Coretta Scott King and Rule 19: What Was Behind Warren's Senate Spat
Coretta Scott King speaks before President George W. Bush signs a proclamation in the White House in honor of the holiday named for her late husband, Martin Luther King Jr., on Jan. 21, 2002,.Kenneth Lambert / AP
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Majority Leader Mitch McConnell, R-Kentucky, censored the Massachusetts legislator for “impugning the motives and conduct” of Sen. Jeff Sessions by reading a letter from the widow of Martin Luther King, Jr. that criticized Sessions' civil rights record.
The unusual move came during a debate on Trump’s nominee for attorney general and drew renewed attention to Sessions, who is expected to be confirmed later on Wednesday.
So who was Coretta Scott King? What did her letter say? And what is Senate Rule 19 all about?
King, who grew up in rural poverty in the segregated South, met her husband while she was studying music at the New England Conservatory of Music in Boston in 1952. He always said she was not just a supportive spouse, but an active partner in his mission for justice.
The mother of four took on her husband’s mantle after his death, but also promoted her own causes, like women’s rights, the struggle against apartheid in South Africa and other human rights issue.
She rose to become an international symbol — like Jackie Kennedy — of a woman who overcame tragedy, held her family and became an inspiration because her graceful presence through it all. She died in 2006.
When Sessions was nominated for a position as a federal judge for the Southern District of Alabama in 1986, King sent a letter to the Senate Judiciary Committee considering his nomination.
King wrote the letter to express her “sincere opposition” to Session’s nomination to the federal bench. At the time, Sessions was the U.S. Attorney for the Southern District of Alabama.
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In the letter, King wrote that “Mr. Sessions has used the awesome power of his office to chill the free exercise of the vote by black citizens in the district he now seeks to serve as a federal judge. This simply cannot be allowed to happen. Mr. Sessions’ conduct as U.S. Attorney, from his politically-motivated voting fraud prosecutions to his indifference toward criminal violations of civil rights laws, indicates that he lacks the temperament, fairness and judgement to be a federal judge.”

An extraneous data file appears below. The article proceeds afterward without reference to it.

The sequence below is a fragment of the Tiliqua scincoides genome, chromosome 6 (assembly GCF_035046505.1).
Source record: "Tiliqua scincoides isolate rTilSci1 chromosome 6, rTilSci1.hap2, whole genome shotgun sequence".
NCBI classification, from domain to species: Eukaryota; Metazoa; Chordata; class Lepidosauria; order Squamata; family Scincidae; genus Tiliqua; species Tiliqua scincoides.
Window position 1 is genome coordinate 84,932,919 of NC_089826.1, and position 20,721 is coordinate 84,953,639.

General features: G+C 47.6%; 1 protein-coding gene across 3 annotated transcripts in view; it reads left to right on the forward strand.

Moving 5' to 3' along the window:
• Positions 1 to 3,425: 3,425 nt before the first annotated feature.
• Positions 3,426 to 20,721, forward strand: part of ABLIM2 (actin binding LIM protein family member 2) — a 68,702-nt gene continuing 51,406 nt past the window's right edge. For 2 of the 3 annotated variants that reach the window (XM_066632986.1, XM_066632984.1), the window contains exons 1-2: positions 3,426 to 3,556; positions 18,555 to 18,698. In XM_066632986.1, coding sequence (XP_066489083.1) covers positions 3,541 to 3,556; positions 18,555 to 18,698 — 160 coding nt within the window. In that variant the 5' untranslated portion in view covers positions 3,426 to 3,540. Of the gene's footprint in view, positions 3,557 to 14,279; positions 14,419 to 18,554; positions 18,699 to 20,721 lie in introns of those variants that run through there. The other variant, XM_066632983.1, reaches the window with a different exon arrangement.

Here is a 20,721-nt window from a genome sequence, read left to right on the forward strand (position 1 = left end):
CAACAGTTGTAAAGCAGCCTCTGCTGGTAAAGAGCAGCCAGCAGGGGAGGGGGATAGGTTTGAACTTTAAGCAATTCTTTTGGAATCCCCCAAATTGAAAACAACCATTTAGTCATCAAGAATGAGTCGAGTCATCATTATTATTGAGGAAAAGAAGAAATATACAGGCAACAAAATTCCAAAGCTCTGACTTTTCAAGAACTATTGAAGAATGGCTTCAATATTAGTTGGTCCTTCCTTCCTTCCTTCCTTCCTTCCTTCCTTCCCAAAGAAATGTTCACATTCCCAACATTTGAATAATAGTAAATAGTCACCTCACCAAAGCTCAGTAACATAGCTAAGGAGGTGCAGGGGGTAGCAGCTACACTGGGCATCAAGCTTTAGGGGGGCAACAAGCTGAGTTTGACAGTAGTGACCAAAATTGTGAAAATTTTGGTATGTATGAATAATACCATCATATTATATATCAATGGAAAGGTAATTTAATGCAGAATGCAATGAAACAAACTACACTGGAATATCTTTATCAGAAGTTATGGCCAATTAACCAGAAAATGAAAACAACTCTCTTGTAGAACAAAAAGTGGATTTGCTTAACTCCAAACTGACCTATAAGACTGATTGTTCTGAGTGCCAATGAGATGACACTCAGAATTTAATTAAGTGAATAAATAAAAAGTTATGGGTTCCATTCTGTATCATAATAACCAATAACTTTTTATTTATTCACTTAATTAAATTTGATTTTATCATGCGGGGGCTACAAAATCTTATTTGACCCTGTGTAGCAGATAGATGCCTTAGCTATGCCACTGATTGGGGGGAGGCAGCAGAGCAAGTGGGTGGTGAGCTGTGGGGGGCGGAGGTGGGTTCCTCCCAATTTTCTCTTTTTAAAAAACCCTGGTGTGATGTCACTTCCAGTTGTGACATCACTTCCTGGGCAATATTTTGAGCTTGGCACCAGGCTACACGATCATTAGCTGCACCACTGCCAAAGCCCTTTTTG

King wrote that Sessions had used his power as U.S. Attorney to try to intimidate black voters through a series of voter fraud prosecutions brought by his office in 1984.
“The irony of Mr. Sessions’ nomination is that, if confirmed, he will be given life tenure for doing with a federal prosecution what the local sheriffs accomplished twenty years ago with clubs and cattle prods," she wrote.
King alleged that through his prosecutions Sessions singled out older black voters who had been leaders of the civil rights movement and that the result was “frightening — the wide-scale chill of the exercise of the ballot box for blacks, who suffered so much to receive that right in the first place.”
Sessions’ nomination for the federal judgeship in 1986 failed when he was not confirmed by the Senate.
When he later became a senator for Alabama in 1997 and joined the Senate Judiciary Committee, which still included three members who had killed his nomination, he called it a “great irony.”
Senate Rule 19 states that "no senator in debate shall, directly or indirectly, by any form of words impute to another senator or to other senators any conduct or motive unworthy or unbecoming a senator.”
The framers of the constitution deliberately set up two chambers of legislative branch: the often raucous House of Representatives, which currently has 535 members, and the more senior chamber, the U.S. Senate, made up of only 100 members.
Since the Senate is made up of two members from each of the 50 states who serve six-year overlapping terms, it is meant to be a collaborative chamber where reasoned debate can take place.
“The Senate has always been something of a club, since its creation,” explained Iwan Morgan, Professor of United States Studies at University College London (UCL). “The notion was that senators would address each other in a collegial way."
Rule 19 exists so that senators can have an open debate in a respectful and civil environment without fear of being personally insulted and demeaned by their colleagues.
“The Senate is a very genteel body. But that gentility has been fraying as the parties have become more polarized,” Morgan said. And “old rules can still be invoked as they were in this case.”
Republican leadership aides say it was the totality of Warren's speech that resulted in her being silenced in violation of Rule 19.
McConnell's office says that because Warren was warned for comments made before she read the King letter, she had already been alerted to the possibility of being silenced using Rule 19. The first warning on Tuesday night came after Warren read Sen Ted Kennedy's statement in opposition of Sessions in 1986, a statement which concludes with this line: "He is, I believe, a disgrace to the Justice Department and he should withdraw his nomination and resign his position."
When the senators voted to uphold McConnell’s objection to Warren, she was silenced on the Senate floor until the debate over Sessions nomination is complete. And Sessions is expected to become Attorney General.
But that hasn't stopped the liberal firebrand, and she posted a video of herself reading the King letter on Facebook Tuesday evening. By Wednesday at about 10:45 a.m. ET, it had more than 6.3 million views and #LetLizSpeak was trending on Twitter.
Petra Cahill is a senior editor and writer for NBC News Digital. She writes NBC News' Morning Rundown newsletter.